After a quiet start to the season, Jordan Payton showed on Thursday why he's been able to hold off Devin Lucien in the starting lineup. First, like Devin Fuller, he just gets open, whether underneath or over the top. Second, he has such a strong running style that he can break through the arm tackles of virtually any player. What's surprising about Payton is that, for a guy who's a possession receiver, he has pretty good straight ahead speed. His acceleration on his touchdown catch was very impressive.
Fuller also had a nice game, catching a couple very important dumpoff passes from Hundley. We'd still like to see him used more, and in this game in particular, it seemed as if the middle of the field was open quite a bit with the blitzes Utah was sending at UCLA.
Lucien, as many have said, had a critical drop down the sideline on a beautiful throw from Hundley, who was once again throwing in the face of pressure. Lucien actually seemed to alligator arm the ball, taking too long to get his arms extended to keep the defensive back from making a play on him. He made a couple of good catches, including the oddly-reviewed first down catch late in the game, but as a self-professed big play threat, he needs to make those big catches that hit him in the hands.
Once again, UCLA spread the ball around quite a bit. Again, we'd like to see more of Jalen Ortiz, Thomas Duarte, and Nate Iese in the passing game, since those interior lanes seemed to be open and they have the talent to exploit them. Darren Andrews was likely unavailable for the game after injuring his shoulder last week.
Offensive Line: C-
Obviously, the story of the offensive line was Jake Brendel's miserable night snapping the ball. He had a lot on his plate, true—silent counts, two true freshmen to his right, a defensive front that was mixing and matching pressure schemes all night—but there's little to explain snapping the ball poorly on at least half of his snaps. It's rare that an offensive lineman can so obviously impact a game in such a critical way, but Brendel's snaps really made it difficult for the offense to get moving. It's a credit to Jerry Neuheisel that he was once again able to field an errant snap that easily could have been a touchdown for Utah. The hope is that the snaps were a one time issue, but it bears watching.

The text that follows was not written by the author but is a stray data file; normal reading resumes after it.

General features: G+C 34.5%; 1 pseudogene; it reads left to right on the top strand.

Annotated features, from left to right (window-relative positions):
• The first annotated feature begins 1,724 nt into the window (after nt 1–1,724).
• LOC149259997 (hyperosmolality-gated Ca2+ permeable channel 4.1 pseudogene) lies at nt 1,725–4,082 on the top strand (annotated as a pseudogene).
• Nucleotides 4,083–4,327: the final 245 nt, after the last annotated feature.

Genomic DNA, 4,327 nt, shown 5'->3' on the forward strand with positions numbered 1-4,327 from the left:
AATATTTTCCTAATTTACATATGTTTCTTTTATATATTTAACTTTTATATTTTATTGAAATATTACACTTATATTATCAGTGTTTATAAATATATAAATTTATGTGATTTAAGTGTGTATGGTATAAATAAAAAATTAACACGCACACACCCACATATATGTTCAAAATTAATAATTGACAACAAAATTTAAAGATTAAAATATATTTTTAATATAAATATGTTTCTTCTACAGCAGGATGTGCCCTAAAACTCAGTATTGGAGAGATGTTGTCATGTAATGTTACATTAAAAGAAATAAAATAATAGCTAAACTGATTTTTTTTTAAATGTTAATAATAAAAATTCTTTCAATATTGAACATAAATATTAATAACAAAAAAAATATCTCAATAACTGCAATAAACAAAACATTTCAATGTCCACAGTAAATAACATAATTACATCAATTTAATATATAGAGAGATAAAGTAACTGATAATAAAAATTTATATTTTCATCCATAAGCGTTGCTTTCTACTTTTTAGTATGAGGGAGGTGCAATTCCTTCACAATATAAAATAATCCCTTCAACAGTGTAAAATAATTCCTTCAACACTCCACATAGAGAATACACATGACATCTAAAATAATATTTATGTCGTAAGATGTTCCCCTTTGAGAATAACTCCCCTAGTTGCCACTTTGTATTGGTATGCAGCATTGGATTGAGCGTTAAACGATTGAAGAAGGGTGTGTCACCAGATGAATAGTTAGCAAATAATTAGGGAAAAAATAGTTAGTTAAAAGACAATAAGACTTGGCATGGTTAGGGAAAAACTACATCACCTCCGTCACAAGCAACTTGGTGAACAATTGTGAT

Torian White going down with a broken ankle obviously did nothing good for the offensive line, but on second viewing, the line actually bore up under the blitzing by Utah fairly well. When Utah broke through, it was mostly because they were simply blitzing more players than UCLA could block (or a running back would completely whiff on a block). Caleb Benenoch had two missed blocks, including what looked like a miss on Hundley's pick six, but overall didn't play poorly after being thrown into the fire. Alex Redmond had his first non-dominant game of the season, but still played well at times. Simon Goines filled in OK at left tackle after White went down, although you can tell the knee is ailing him.
Really, Brendel's snaps were a huge issue for the offensive line, and then he also had the critical holding call late in the game. He's been solid and steady through much of last year and this year, though, so, at this point, you have to chalk it up to one bad game.
Offensive scheme, playcalling, and game plan: C